You’ve got these big teams. You’re active in real estate. You’re active in business. You’re a family guy. How do you find time to train for that stuff? What time do you get up? What’s your daily routine like?

Dan: I’m usually up around 4:00 AM. I do about an hour of just reading, journaling, reviewing my goals, then I’ll usually work for about an hour. I’ll dive into some marketing. I’ll dive into social media content. I will create marketing emails for the real estate team or the development team or a coaching company. I do all that usually in the first two hours. Then I’ll usually get my workout in. By the time I’m done with that, usually the kids are up.

I try to spend an hour, do breakfast with them if I can. Then I’m usually into the office around nine o’clock, but I’ve already gotten a good two hours of work, and plus my workout, plus family time. I start earlier than most people, probably, and I probably don’t waste as much time. I’m not binging on Netflix. I’m not watching a lot of TV. I think the average I’ve heard of this– I don’t know if it’s true, but I’ve heard of multiple sources that the average American is watching five hours of TV a day.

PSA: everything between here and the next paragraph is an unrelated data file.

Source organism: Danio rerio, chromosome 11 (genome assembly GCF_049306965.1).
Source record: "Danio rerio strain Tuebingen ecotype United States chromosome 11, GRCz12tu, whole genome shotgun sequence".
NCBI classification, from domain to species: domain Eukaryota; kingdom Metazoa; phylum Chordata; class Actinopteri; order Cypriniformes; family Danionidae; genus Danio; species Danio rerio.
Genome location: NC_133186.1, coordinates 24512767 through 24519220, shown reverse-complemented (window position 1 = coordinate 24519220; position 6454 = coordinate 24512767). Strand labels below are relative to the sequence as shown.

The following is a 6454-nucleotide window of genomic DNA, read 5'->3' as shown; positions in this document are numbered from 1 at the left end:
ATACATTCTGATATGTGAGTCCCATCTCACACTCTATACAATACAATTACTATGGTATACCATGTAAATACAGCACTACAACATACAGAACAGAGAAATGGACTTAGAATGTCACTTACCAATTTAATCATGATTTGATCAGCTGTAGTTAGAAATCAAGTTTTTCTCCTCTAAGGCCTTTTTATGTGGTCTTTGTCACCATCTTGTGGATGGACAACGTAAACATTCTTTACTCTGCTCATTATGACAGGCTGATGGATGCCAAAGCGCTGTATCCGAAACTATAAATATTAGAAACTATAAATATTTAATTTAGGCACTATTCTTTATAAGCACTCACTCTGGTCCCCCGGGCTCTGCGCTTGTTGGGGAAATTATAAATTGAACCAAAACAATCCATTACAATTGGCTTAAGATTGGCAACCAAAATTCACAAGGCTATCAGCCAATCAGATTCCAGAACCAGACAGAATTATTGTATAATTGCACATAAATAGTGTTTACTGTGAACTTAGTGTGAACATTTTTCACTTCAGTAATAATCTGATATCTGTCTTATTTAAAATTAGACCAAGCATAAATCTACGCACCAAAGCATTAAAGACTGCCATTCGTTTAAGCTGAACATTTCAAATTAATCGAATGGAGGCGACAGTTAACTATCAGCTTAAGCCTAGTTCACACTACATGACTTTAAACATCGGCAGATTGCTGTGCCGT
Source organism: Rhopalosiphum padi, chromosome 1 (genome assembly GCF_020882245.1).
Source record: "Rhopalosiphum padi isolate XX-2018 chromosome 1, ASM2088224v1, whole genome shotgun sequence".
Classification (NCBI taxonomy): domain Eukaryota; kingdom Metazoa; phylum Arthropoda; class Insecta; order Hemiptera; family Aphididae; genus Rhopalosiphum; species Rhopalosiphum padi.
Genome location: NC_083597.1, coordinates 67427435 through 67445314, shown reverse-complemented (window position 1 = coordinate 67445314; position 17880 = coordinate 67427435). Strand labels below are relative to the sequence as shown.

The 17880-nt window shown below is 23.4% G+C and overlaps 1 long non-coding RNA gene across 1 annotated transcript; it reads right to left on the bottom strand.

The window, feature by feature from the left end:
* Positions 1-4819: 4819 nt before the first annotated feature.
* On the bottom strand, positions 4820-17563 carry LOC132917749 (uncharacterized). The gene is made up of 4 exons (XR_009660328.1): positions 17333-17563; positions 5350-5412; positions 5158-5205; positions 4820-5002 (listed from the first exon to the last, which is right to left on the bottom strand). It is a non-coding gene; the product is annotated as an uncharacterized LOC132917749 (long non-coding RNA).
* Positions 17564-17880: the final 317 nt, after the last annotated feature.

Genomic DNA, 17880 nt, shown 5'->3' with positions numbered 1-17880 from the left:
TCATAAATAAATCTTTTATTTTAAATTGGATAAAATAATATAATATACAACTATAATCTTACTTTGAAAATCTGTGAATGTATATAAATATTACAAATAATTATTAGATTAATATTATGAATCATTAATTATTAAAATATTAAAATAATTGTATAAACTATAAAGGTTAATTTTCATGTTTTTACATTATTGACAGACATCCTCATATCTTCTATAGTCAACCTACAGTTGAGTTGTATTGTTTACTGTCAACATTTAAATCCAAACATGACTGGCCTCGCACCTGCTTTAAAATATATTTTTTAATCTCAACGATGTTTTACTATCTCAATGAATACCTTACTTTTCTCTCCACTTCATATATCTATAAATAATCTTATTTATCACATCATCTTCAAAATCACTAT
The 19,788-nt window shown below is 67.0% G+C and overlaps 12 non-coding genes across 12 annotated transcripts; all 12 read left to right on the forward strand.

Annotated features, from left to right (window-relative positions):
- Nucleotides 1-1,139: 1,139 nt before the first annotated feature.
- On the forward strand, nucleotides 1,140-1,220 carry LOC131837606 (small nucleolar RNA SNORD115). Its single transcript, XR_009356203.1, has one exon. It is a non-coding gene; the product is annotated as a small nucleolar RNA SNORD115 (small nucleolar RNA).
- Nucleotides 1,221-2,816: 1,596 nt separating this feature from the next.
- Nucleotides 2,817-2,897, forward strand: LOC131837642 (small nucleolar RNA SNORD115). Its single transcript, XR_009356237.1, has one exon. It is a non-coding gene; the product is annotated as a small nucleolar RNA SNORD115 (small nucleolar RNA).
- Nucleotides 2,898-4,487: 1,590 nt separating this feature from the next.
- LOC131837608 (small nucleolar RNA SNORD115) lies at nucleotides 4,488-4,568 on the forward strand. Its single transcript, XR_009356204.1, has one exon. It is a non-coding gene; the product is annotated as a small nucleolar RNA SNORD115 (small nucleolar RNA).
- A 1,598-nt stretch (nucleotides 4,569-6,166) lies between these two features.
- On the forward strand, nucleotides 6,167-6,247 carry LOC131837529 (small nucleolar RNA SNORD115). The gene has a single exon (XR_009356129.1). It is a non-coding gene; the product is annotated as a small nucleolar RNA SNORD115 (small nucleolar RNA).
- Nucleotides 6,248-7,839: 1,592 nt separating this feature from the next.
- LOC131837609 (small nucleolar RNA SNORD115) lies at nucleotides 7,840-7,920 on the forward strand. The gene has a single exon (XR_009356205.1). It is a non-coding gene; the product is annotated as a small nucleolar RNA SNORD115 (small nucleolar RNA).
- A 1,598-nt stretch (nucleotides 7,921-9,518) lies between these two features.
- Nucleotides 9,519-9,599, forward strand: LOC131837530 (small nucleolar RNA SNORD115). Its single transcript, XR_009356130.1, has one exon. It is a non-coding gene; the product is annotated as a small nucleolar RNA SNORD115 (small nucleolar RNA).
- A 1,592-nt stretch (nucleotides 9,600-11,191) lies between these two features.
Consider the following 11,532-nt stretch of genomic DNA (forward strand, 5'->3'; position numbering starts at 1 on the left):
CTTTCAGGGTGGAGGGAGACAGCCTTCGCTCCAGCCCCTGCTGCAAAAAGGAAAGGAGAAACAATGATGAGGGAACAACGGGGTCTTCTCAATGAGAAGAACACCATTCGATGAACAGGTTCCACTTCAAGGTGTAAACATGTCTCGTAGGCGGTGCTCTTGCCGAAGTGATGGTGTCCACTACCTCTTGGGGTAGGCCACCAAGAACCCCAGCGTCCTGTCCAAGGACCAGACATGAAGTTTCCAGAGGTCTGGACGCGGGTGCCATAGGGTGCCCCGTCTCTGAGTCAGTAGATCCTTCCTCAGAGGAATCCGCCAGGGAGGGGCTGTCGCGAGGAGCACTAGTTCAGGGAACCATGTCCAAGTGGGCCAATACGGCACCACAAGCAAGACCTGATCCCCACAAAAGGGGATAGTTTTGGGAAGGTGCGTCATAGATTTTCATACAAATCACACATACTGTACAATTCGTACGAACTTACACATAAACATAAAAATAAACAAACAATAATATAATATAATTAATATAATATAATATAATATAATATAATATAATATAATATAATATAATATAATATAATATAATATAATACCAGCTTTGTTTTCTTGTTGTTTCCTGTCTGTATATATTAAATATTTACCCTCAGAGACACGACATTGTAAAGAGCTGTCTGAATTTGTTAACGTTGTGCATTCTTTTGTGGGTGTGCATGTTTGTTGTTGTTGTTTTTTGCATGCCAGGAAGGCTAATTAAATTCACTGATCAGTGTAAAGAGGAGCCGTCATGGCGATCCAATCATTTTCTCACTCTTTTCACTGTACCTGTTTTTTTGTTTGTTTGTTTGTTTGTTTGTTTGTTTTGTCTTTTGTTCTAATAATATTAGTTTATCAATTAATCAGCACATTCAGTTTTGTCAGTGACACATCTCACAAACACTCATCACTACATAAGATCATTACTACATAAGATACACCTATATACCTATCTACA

That’s a whole work week. That’s 35 hours in a week. I don’t know. I think 99% of humans have time to do more. It’s just what do they choose to do with that time. I’m not saying watching– You should never watch TV, but I think more people just seem to be intentional about how they use their time and I’m just very intentional about how I use my time.

Aaron: You and I were right at this event in Aspen last week, Mastermind. Ed was talking and being as high charging entrepreneur, and you talked about waking up before everybody else and working so stinking hardly. Sometimes in life, we have these moments where there’s life hacks, like this is how you can work more efficiently. This is how you can go, live with your life.